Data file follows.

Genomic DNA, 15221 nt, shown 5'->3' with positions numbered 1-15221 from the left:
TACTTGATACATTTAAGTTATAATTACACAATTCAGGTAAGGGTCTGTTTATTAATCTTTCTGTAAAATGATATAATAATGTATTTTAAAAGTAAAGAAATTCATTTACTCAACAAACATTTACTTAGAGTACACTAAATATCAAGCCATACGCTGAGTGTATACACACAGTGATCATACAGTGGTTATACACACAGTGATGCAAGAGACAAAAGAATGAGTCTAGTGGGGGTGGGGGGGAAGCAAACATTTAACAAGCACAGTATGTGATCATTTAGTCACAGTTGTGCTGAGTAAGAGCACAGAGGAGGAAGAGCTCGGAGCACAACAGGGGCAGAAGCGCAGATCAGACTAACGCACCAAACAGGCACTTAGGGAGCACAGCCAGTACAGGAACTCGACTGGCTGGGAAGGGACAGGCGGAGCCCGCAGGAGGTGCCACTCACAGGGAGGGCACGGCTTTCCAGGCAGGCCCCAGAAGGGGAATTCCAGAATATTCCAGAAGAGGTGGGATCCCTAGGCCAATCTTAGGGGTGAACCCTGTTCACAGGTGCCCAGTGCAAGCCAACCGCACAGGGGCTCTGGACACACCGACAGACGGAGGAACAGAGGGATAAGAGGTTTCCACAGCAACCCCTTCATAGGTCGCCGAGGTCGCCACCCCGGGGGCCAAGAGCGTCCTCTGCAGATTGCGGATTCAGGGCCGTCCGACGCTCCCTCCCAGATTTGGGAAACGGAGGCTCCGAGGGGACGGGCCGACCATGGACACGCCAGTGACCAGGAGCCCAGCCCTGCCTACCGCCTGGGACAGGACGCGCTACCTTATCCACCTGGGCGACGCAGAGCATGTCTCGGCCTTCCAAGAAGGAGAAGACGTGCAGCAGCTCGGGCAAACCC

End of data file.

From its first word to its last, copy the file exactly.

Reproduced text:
Genomic DNA, 15221 nt, shown 5'->3' with positions numbered 1-15221 from the left:
TACTTGATACATTTAAGTTATAATTACACAATTCAGGTAAGGGTCTGTTTATTAATCTTTCTGTAAAATGATATAATAATGTATTTTAAAAGTAAAGAAATTCATTTACTCAACAAACATTTACTTAGAGTACACTAAATATCAAGCCATACGCTGAGTGTATACACACAGTGATCATACAGTGGTTATACACACAGTGATGCAAGAGACAAAAGAATGAGTCTAGTGGGGGTGGGGGGGAAGCAAACATTTAACAAGCACAGTATGTGATCATTTAGTCACAGTTGTGCTGAGTAAGAGCACAGAGGAGGAAGAGCTCGGAGCACAACAGGGGCAGAAGCGCAGATCAGACTAACGCACCAAACAGGCACTTAGGGAGCACAGCCAGTACAGGAACTCGACTGGCTGGGAAGGGACAGGCGGAGCCCGCAGGAGGTGCCACTCACAGGGAGGGCACGGCTTTCCAGGCAGGCCCCAGAAGGGGAATTCCAGAATATTCCAGAAGAGGTGGGATCCCTAGGCCAATCTTAGGGGTGAACCCTGTTCACAGGTGCCCAGTGCAAGCCAACCGCACAGGGGCTCTGGACACACCGACAGACGGAGGAACAGAGGGATAAGAGGTTTCCACAGCAACCCCTTCATAGGTCGCCGAGGTCGCCACCCCGGGGGCCAAGAGCGTCCTCTGCAGATTGCGGATTCAGGGCCGTCCGACGCTCCCTCCCAGATTTGGGAAACGGAGGCTCCGAGGGGACGGGCCGACCATGGACACGCCAGTGACCAGGAGCCCAGCCCTGCCTACCGCCTGGGACAGGACGCGCTACCTTATCCACCTGGGCGACGCAGAGCATGTCTCGGCCTTCCAAGAAGGAGAAGACGTGCAGCAGCTCGGGCAAACCC